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The full case caption appears at the end of this opinion. PER CURIAM. We have before us the opinions in Aetna Casualty & Surety Co. v. Hubbel,704 So.2d 1141 (Fla. 5th DCA 1998), and Aetna Casualty & Surety Co. v. Herbert,706 So.2d 417 (Fla. 5th DCA 1998), which we have consolidated forpurposes of review. In these cases, the Fifth District Court of Appeal concludedthat, in an action alleging a motor vehicle dealer’s violation of Chapter 501, Part II,Florida Statutes, Florida’s Deceptive and Unfair Trade Practices Act (FDUTPA),attorney’s fees could not be recovered from a surety bond that does not provide forsuch fees. In so holding, the district court certified conflict with Marshall v. W & LEnterprises Corp., 360 So.2d 1147 (Fla. 1st DCA 1978), in which the First DistrictCourt of Appeal concluded that the surety for a mobile home dealer was liable forattorney’s fees incurred by the plaintiffs who successfully established that the dealerviolated FDUTPA. We have jurisdiction. Art. V, � 3(b)(4), Fla. Const. For thereasons expressed, we approve the result of the district court’s decisions in thesecases and we disapprove Marshall. The facts of these two consolidated cases are set forth below. HUBBEL Kathryn Hubbel filed a claim for $345.00 against a motor vehicle dealeralleging fraud and deceptive trade practices. She also sought recovery under the$25,000 surety bond issued to the dealer by Aetna Casualty & Surety Company(Aetna) under section 320.27(10), Florida Statutes (1997). After the dealerdefaulted and a default judgment was entered, Hubbel filed a demand for judgmentagainst Aetna for $345.00, which Aetna paid. The county court subsequentlygranted attorney’s fees against the dealer and Aetna in favor of Hubbel in the amountof $10,000. Aetna appealed the award of attorney’s fees, and the circuit courtaffirmed the county court order. The circuit court held that the attorney’s feeprovision of FDUTPA was incorporated in section 320.27(10), the statute thatrequires motor vehicle dealers to post a surety bond or to obtain a letter of credit tocover consumer losses. In doing so, the circuit court relied on Marshall.The district court quashed the circuit court’s affirmance of the county court’saward of attorney’s fees. See Hubbel. First, the district court stated that Aetna’ssurety bond did not contain a provision for an award of attorney’s fees. Next, thedistrict court stated that the attorney’s fee provision in FDUTPA does not apply to asurety bond action under chapter 320. The district court noted, however, that theFirst District, in Marshall, had reached a contrary conclusion under a nearlyidentical statute. HERBERT C. B. and Annie Herbert filed a claim in county court against a motor vehicledealer and its surety, Aetna, charging the dealer with violations of chapter 320,which also constituted deceptive trade practices under FDUTPA. The surety bondwas provided to the dealer pursuant to section 320.27(10). At a non-jury trial, thedealer was found to have engaged in unfair and deceptive trade practices and thetrial court awarded $33.77 in damages. The county court then awarded attorney’sfees against the dealer and Aetna in the amount of $11,550, which Aetna appealed.The circuit court affirmed the award, but the Fifth District summarily quashed thecircuit court’s affirmance, citing to its decision in Hubbel. See Herbert. Attorney’s Fees Under Section 320.27(10) Petitioners Hubbel and Herbert argue that the loss covered by a motor vehicledealer’s bond includes attorney’s fees because section 320.27(10) requires the bondto cover “any loss or damage” of a dealer’s customer and because the attorney’s feeprovision under FDUTPA is incorporated into chapter 320. They assert that publicpolicy dictates such a finding because both chapter 320 and FDUTPA weredesigned to protect consumers and to make them whole. Alternatively, petitioners,for the first time, argue that attorney’s fees should be awarded under section627.428, Florida Statutes (1997), because this Court recently concluded in Nicholsv. Preferred National Insurance Co., 704 So.2d 1371 (Fla. 1997), that attorney’s feesare proper against surety companies under that provision. That claim was not madein the trial court or before the district court of appeal. The statements of claims in these cases specifically alleged fraud andintentional misrepresentation and deceptive and unfair trade practices against themotor vehicle dealers under FDUTPA. Section 501.2105, Florida Statutes (1997), apart of FDUTPA, provides for attorney’s fees for the prevailing party in such anaction. However, the statute in issue in this proceeding is section 320.27(10) andthe bond provisions directed by the state agency to implement that statute. Itrequires motor vehicle dealers to obtain surety bonds or an irrevocable letter ofcredit in the amount of $25,000 prior to obtaining a license. Under that provision,”[s]uch bonds and letters of credit shall be to the department and in favor of anyperson . . . who shall suffer any loss as a result of any violation of the conditionshereinabove contained.” The “hereinabove contained” language refers to thefollowing condition language: “Surety bonds and irrevocable letters of credit shallbe in a form to be approved by the department and shall be conditioned that themotor vehicle dealer shall comply with the conditions of any written contract madeby such dealer in connection with the sale or exchange of any motor vehicle andshall not violate any of the provisions of chapter 319 and [chapter 320] in theconduct of the business for which the dealer is licensed.” [FOOTNOTE 1] The issue is whether attorney’s fees are to be considered “any loss” undersection 320.27(10). The court in Marshall addressed a similar issue as it applied toan earlier version of a related statute, section 320.77, which is the statute governingsurety bonds for mobile home dealers. In Marshall, the court concluded that section320.77 included attorney’s fees provided for under FDUTPA because the referencein section 320.77 to “any loss” applied to any “violation of any provision of [section320.77] or of any other law of this state having to do with dealing in mobile homes.”The Marshall court concluded that a violation of FDUTPA was obviously aviolation of a law of this state and accordingly included attorney’s fees under theterm “any loss.” The court also noted that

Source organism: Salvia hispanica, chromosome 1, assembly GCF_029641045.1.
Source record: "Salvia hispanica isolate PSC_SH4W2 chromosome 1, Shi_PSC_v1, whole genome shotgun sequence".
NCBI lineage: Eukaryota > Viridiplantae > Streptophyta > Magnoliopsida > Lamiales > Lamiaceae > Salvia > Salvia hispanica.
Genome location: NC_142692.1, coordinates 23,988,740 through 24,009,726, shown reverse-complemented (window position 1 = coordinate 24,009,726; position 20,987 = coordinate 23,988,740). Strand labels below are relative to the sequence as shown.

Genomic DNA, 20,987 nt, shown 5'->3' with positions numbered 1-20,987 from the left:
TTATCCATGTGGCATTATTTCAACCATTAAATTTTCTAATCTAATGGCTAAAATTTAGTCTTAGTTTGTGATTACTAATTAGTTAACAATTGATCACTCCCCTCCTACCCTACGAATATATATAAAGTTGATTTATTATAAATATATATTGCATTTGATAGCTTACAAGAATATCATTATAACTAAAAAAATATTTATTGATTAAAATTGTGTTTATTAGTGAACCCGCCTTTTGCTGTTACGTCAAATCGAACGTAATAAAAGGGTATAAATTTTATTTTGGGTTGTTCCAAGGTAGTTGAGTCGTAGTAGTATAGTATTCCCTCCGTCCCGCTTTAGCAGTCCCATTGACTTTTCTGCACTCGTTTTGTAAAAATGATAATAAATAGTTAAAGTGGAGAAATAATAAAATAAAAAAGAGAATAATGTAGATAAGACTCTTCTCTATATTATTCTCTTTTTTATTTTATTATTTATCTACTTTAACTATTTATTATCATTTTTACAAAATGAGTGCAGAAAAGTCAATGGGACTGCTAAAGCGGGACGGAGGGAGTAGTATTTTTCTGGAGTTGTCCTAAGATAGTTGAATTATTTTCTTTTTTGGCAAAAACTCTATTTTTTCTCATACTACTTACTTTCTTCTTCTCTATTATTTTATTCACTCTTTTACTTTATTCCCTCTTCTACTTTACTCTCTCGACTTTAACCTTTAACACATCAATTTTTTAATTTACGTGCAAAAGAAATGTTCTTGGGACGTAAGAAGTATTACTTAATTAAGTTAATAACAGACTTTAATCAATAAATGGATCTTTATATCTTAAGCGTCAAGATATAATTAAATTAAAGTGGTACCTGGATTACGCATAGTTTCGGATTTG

[t]he obvious purpose of the “Little FTC Act” is to makeconsumers whole for losses caused by fraudulentconsumer practices. Similarly, the purpose of the bondingand licensing requirements in chapter 320 is protection ofconsumers who deal with mobile home dealers. Theseaims are not served if attorney’s fees are not included inthe protection.